Peter Gray reviews Autumn De Wilde's stunning adaptation of Jane Austen's Emma and says hello to a new star in Anya Taylor Joy.

Mia Goth (left) as 'Harriet Smith' and Anya Taylor-Joy (right) as 'Emma Woodhouse' in director Autumn de Wilde's EMMA., a Focus Features release.

Has the world of Jane Austen ever looked lovelier? Autumn de Wilde’s adaptation of Austen’s beloved novel of youthful hubris Emma. is a feast for the eyes, but no empty spectacle either.

Music video producer and photographer De Wilde has a real knack for detail and colour, and her talent is put to good use here in this elegant tale of sophisticated socialites. Every frame is filled with something ravishing and the overall effect is quite breathtaking.

In Emma, De Wilde is ably served by her production designer, Kave Quinn. I have very rarely seen a movie that was as well composed as Emma with every shot resembling a portrait.

The film tells the by now familiar story of Emma Woodhouse. Handsome, clever and rich, Ms. Woodhouse spends her days matchmaking for those around her.

Emma suddenly has her work cut out, however, when the innocent and unworldly Harriet suddenly comes into her life. Resolving to find the girl a suitable match, Emma begins to plot to engineer a romantic liaison for her friend.

Austen’s social satire is well served here, with Anya Taylor Joy allowing Emma’s sneering social snobbery to come to the fore.

Indeed, the movie is studded with good performances. From Josh O’Connor’s bumbling Mr Elton to Johnny Flynn’s surprising muscular Mr Knightly. However, it is Taylor Joy in the eponymous role of Emma who really captures the eye.

Less sympathetic than other recent versions of the character, you feel that Joy’s version of the character is much closer to the character that Austen intended.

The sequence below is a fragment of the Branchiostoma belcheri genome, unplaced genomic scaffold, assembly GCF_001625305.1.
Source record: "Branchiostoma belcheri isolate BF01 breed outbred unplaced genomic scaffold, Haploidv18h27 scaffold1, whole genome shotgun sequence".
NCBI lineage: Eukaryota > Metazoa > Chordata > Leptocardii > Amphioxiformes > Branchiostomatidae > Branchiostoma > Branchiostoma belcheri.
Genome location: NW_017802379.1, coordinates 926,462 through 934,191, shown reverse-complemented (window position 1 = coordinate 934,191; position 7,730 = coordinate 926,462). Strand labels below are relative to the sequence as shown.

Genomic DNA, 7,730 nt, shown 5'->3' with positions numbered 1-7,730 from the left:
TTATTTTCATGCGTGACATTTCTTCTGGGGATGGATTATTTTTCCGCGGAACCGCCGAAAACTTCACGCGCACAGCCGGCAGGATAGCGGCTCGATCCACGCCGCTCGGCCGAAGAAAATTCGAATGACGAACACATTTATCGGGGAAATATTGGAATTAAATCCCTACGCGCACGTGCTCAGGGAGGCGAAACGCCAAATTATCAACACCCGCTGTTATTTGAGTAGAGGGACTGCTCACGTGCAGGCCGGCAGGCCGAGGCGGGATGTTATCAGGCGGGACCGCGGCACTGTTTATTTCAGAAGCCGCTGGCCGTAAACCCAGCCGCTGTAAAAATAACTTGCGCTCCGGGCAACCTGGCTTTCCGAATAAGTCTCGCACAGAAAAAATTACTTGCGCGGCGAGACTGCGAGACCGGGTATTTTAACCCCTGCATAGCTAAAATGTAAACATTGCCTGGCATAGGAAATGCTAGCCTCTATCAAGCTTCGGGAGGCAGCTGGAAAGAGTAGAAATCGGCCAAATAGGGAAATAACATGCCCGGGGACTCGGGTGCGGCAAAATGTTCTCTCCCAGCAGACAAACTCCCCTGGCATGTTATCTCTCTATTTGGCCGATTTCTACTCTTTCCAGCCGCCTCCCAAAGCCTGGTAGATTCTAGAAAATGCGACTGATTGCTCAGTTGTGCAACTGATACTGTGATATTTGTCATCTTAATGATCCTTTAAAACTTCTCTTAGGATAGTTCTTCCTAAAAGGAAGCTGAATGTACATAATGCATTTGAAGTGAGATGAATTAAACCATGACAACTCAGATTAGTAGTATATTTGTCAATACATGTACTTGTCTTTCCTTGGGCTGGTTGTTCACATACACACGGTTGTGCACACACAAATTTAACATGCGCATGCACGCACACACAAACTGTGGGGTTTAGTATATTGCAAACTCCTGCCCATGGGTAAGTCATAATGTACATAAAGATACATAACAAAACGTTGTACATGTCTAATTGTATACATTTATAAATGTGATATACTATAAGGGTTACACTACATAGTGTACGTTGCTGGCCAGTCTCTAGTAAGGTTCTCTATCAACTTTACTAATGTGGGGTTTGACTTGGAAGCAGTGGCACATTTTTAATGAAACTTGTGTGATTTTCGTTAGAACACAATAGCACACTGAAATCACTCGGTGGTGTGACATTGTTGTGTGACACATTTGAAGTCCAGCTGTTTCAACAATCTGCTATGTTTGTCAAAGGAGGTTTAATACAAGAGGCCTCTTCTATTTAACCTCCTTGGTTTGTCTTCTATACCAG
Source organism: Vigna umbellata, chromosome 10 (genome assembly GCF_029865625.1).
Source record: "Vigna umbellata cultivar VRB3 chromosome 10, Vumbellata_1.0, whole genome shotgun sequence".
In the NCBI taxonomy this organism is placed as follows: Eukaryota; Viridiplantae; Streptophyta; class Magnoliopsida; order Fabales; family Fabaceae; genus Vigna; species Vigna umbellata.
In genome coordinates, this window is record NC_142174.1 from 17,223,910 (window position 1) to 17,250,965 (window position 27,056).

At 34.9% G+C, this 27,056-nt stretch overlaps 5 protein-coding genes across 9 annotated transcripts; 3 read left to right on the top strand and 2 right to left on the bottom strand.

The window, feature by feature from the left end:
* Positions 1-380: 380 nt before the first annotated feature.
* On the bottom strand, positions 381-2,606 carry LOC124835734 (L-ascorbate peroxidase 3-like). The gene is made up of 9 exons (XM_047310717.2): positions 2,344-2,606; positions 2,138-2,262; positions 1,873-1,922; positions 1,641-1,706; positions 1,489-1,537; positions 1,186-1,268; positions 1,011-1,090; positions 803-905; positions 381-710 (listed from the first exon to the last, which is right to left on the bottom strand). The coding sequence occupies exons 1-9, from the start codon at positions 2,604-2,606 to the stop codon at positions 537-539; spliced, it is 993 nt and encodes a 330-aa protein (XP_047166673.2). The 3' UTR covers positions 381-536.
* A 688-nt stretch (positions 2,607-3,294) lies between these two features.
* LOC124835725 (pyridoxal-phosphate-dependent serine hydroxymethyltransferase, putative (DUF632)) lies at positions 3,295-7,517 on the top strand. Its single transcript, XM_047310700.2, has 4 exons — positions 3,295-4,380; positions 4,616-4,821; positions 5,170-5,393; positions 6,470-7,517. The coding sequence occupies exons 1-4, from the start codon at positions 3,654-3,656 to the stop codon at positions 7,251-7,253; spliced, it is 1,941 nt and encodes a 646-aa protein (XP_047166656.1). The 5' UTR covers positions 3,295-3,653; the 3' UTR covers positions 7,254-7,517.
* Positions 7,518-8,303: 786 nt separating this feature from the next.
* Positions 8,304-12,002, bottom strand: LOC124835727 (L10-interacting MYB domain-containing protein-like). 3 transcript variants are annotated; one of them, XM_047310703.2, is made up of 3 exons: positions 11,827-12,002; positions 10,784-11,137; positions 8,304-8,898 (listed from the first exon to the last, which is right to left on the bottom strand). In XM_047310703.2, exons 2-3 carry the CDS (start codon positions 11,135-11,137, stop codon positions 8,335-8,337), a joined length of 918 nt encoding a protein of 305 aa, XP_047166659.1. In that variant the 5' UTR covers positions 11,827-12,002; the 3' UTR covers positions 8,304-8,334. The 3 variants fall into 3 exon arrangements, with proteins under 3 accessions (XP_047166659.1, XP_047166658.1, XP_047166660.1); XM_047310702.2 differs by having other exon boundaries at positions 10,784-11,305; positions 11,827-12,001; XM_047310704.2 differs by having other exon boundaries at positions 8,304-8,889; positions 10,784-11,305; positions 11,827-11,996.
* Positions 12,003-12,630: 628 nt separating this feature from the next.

Nonetheless, Taylor is also skilled at eliciting the audience’s emotions when she eventually cracks and vainly realises how misguided she has been. The final scenes in the movie are all the more moving for Emma’s previous cold and calculating front.

Bill Nighy is perfectly charming too, if rather unused, as Henry Woodhouse, Emma’s eccentric but loveable father.

BBC1’s Miranda Hobbs puts in a scene stealing performance too as insufferable chatterbox Ms Bates.  Hart is unsurprisingly good in the comic scenes, but the actress is also surprisingly effective later on, when required to reveal the sadness behind the character’s jovial exterior.

The movie’s music is a lovely surprise too. Whether it be the gorgeous operatic music that accompanies the early scenes, or the live performances by the characters – Emma’s performance of A Sweet Bird in Heaven is a sheer delight – this version of the story succeeds admirably on a musical level.

Autumn De Wilde’s Emma is that rarest of things. An exquisite looking movie that also offers genuine substance and quality.

The movie is graced with an array of outstanding performances, but it is the truly star making turn by Anya Taylor Joy in the title role which real sets the movie apart. A worthy addition to Austen’s ever growing movie cannon.

Emma. is now available to stream from Sky Store and GooglePlay. More information about the movie can be found here.

For information on other great movies to stream in London, please click here.

-London's Best Events-
What: new movie
When: on now
Where: Netflix, Google Play etc
Website: Emma.